As fans praise 'Andor' as the first TV show that feels like a cinematic masterpiece, it is only natural to wonder how much did it cost to achieve that.
'Rogue One' prequel 'Andor' is ground-breaking for the Star Wars universe for many reasons. Not only does it set a grimmer tone and develops a more mature story, but also it is described by many as a TV show that feels like a movie.
Even before the show's release, many fans have been noting that 'Andor' looks like it got a budget thrice bigger than 'Obi-Wan Kenobi' managed to get (the latter has been frequently compared to a fan movie rather than a professional production). While there is no official data revealing 'Andor's budget, many reports have alleged that it might be comparable or even the same as 'Obi-Wan Kenobi' and 'The Mandalorian' had. According to Comicbook, 'The Mandalorian' enjoyed a $120 million budget, and 'Obi-Wan Kenobi', per LRM Online, cost $150 million.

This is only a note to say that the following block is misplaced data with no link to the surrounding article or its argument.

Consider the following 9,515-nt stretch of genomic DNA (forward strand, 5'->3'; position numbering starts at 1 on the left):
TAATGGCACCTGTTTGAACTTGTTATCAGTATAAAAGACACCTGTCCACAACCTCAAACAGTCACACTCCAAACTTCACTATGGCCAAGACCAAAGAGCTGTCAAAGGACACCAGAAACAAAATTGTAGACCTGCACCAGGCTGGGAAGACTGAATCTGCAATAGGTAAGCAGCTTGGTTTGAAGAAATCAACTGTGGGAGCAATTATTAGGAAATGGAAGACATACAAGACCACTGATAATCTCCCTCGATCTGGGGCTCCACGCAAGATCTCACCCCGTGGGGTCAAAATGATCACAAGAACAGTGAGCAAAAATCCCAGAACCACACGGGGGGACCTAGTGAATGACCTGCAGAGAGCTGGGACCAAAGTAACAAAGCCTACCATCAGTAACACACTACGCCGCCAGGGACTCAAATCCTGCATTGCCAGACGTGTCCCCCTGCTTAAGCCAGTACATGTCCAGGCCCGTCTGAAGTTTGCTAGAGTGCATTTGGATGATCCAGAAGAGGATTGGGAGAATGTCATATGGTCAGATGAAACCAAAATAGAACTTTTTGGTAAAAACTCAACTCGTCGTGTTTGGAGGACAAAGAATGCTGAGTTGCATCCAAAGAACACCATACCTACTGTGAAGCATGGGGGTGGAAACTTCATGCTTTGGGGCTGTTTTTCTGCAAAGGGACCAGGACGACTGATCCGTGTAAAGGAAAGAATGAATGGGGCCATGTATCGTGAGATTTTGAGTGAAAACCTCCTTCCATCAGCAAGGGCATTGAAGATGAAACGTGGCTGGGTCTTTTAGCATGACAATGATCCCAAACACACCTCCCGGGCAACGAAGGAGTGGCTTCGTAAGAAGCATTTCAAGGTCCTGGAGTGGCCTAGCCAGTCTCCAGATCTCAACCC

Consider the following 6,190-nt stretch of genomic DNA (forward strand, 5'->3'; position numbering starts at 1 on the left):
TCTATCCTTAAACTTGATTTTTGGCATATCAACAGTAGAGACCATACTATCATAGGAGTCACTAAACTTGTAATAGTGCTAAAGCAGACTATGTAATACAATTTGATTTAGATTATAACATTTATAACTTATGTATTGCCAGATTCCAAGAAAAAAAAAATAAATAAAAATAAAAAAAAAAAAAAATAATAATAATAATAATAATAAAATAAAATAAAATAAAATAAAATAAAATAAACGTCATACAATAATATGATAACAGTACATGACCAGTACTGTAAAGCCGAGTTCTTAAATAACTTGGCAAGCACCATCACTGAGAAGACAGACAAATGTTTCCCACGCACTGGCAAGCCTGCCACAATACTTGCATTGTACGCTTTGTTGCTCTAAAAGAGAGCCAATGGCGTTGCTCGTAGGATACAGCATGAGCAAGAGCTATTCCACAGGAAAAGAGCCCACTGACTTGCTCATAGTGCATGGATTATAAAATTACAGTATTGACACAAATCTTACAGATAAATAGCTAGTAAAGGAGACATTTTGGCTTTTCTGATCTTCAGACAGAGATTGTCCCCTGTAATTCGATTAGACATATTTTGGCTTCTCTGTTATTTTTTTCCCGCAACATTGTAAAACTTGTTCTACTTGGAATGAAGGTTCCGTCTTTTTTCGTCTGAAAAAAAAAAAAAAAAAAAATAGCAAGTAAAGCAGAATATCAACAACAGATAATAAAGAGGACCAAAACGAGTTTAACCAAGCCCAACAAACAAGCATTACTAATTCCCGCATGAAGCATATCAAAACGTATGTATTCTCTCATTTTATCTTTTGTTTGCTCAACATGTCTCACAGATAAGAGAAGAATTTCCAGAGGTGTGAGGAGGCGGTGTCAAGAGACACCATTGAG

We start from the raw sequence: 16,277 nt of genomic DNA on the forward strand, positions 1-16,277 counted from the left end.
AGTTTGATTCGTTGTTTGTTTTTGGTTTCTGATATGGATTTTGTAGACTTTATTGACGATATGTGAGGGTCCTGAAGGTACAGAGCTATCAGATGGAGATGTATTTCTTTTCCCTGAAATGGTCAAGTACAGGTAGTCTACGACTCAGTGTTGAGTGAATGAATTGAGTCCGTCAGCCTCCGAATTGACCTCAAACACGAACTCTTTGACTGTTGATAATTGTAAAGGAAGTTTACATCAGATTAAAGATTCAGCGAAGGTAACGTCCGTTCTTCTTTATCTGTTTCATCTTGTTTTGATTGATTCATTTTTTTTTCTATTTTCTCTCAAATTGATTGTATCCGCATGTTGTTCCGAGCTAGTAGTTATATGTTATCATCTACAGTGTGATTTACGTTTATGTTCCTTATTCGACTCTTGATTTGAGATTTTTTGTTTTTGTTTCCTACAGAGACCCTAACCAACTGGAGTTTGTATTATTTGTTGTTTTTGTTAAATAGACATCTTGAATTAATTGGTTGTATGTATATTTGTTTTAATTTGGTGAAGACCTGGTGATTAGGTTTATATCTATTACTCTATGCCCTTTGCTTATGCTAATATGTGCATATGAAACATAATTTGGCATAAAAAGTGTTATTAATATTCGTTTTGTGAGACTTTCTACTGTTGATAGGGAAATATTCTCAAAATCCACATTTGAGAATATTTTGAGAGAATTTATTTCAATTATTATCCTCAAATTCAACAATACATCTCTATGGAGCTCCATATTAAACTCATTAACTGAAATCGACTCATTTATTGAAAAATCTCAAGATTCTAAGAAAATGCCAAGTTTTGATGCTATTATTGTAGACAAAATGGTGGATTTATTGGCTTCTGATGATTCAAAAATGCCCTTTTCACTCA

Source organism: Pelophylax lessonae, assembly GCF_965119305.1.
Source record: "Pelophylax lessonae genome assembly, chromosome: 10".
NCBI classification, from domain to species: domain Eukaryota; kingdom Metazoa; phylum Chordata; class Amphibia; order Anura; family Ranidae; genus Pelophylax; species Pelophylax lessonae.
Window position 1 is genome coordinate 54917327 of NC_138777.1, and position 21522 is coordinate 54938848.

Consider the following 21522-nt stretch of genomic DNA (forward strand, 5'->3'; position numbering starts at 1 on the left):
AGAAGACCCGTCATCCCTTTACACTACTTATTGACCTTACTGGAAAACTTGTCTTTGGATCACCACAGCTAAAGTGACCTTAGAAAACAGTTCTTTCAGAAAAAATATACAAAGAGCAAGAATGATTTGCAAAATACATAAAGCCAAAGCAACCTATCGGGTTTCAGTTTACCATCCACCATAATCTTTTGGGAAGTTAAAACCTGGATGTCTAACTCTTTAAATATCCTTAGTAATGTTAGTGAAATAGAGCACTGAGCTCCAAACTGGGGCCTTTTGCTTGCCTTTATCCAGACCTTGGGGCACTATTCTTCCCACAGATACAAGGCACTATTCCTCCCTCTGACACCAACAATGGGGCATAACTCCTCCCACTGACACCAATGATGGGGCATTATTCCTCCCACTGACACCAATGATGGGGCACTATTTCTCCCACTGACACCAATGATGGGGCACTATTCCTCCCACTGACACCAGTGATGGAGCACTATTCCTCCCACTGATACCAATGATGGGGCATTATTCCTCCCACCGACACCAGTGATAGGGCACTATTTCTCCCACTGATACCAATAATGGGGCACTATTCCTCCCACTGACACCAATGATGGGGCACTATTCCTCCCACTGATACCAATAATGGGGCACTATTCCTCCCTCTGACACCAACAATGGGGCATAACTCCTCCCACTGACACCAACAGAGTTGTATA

If such suggestions are true, then 'Andor's budget per episode could be between $15 million and $25 million. But the way the TV series looks is not always about the budget, but rather about how the money was spent.
For instance, showrunner Tony Gilroy has told Empire that 'Andor' chose not to rely on the Stagecraft technology, opting for "old-school" way of things instead.
The production for the show was practical, with the crew demonstrating little to no reliance on CGI. The actors, however, were pleased with how that worked out as they had to interact with real stuff which essentially made things feel more authentic.
The result seems to have paid off: fans are already praising 'Andor's visuals, arguing that it is the most cinematic thing in the 'Star Wars' portfolio since 'The Last Jedi'. The realism of the show has already had fans saying on Reddit that it is "in tune with what it would be like to just be a normal civilian living in this universe".
Interesting fact: 'Andor' has the same production designer, Luke Hull, as HBO's 'Chernobyl'. According to fans, "you can tell" that, what with the grim vibe and nearly a post-apocalyptic atmosphere emanating from every single piece used on set.
The darker tone, bold decisions when it comes to worldbuilding, and rejection of modern technologies such as Stagecraft appear to be working for 'Andor' so far. The show will consist of 12 episodes that will be released weekly through late November on Disney Plus.